During an in-building walk test of all the floors, Klingensmith determined the signal was fine from the third through 37th floor. However, the first and second floors, as well as the cellar and sub-cellar had insufficient signal.
“The Moxy is one of the tallest buildings in that immediate area. The buildings surrounding it are four to five stories so were blocking the signal from getting to the lower floors, but there was a 360-degree view on the upper floors and the signal was good,” says Klingensmith. “The subcellar and the cellar are obviously below-grade so you had zero signal coming into those floors. When you looked at your phone, it actually had the little line going through it saying NO SERVICE.”
So Klingensmith designed a layout for CEL-FI QUATRA that would provide optimal coverage for all four major carriers for the first and second floors, and the cellar and sub-cellar. Each level was 6400 square feet. In total, he installed 4 Network Units (NUs) and 16 Coverage Units (CUs). The CUs were placed at both the front and the back of each of the four floors.
“The concrete walls and the elevator shaft right up the middle of the floor reduce horizontal signal propagation, which is typical in a Manhattan building of this size,” explains Klingensmith. “As a result, each NU served 3,200 square feet per floor. CEL-FI QUATRA provided up to 100dB gain, compared with the 70dB gain provided by passive DAS systems. The difference of 30dB translates to a signal that is 1,000 times stronger.”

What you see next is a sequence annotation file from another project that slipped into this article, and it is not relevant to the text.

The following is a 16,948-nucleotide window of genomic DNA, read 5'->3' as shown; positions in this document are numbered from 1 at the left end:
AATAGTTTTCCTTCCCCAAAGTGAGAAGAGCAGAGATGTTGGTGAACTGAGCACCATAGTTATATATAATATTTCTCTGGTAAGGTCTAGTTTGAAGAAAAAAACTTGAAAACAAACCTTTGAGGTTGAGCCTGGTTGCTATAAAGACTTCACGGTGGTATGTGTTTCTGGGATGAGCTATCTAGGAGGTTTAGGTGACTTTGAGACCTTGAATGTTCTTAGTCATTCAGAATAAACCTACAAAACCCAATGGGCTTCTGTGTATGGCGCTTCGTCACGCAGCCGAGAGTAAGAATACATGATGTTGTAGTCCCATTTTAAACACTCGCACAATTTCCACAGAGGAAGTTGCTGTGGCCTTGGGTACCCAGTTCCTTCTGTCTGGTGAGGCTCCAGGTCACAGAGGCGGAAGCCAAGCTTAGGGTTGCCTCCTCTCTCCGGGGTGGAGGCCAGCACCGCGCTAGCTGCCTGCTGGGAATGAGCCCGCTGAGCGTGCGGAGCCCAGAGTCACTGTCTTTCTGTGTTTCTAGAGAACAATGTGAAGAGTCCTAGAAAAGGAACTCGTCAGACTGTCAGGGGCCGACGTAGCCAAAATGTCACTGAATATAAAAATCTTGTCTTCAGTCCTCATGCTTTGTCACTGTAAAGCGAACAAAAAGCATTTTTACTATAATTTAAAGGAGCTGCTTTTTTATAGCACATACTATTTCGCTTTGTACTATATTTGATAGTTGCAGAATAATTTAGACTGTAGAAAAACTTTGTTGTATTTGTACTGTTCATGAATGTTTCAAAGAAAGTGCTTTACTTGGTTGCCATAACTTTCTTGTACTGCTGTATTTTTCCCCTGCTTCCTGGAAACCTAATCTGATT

To capture the donor signal, Klingensmith installed the dual-feed CEL-FI Wideband Omni Donor antenna on the ledge outside the third floor.
“Through trial and error, we discovered that we needed to be at ground level, or as low as possible to pull in the donor signal due to the density of macro sites,” he says. “This minimizes the number of sites that you can see. The NUs were located in the sub-cellar, so we ran two donor cable runs from the outside into the mechanical room on the third floor, and then we ran them all the way into the sub-cellar.”
The installation took place in two stages. In the earlier phase of construction, Klingensmith and his team of five installers ran category cable through the open walls and ceilings. As construction evolved, they returned to install the CUs, NUs, and donor antenna. The CEL-FI WAVE remote monitoring and management platform proved to be invaluable during the installation process.
“When we lit up the system, we discovered that one of the category cables had been nicked during construction. CEL-FI WAVE enabled us to quickly diagnose the problem,” says Klingensmith. “With passive DAS technology, we have to take a reactive approach and wait for the client to tell us it’s not working. From there, we could have 100 possible points of failure, and we have to troubleshoot them one by one. With CEL-FI QUATRA, we know exactly where the problem originates and we can fix it immediately. This saves us hours of troubleshooting time.”
In total, Klingensmith estimates the entire installation took 18 man-hours to install QUATRA after the cables were laid. A Passive DAS system could have easily taken double the amount of time to install.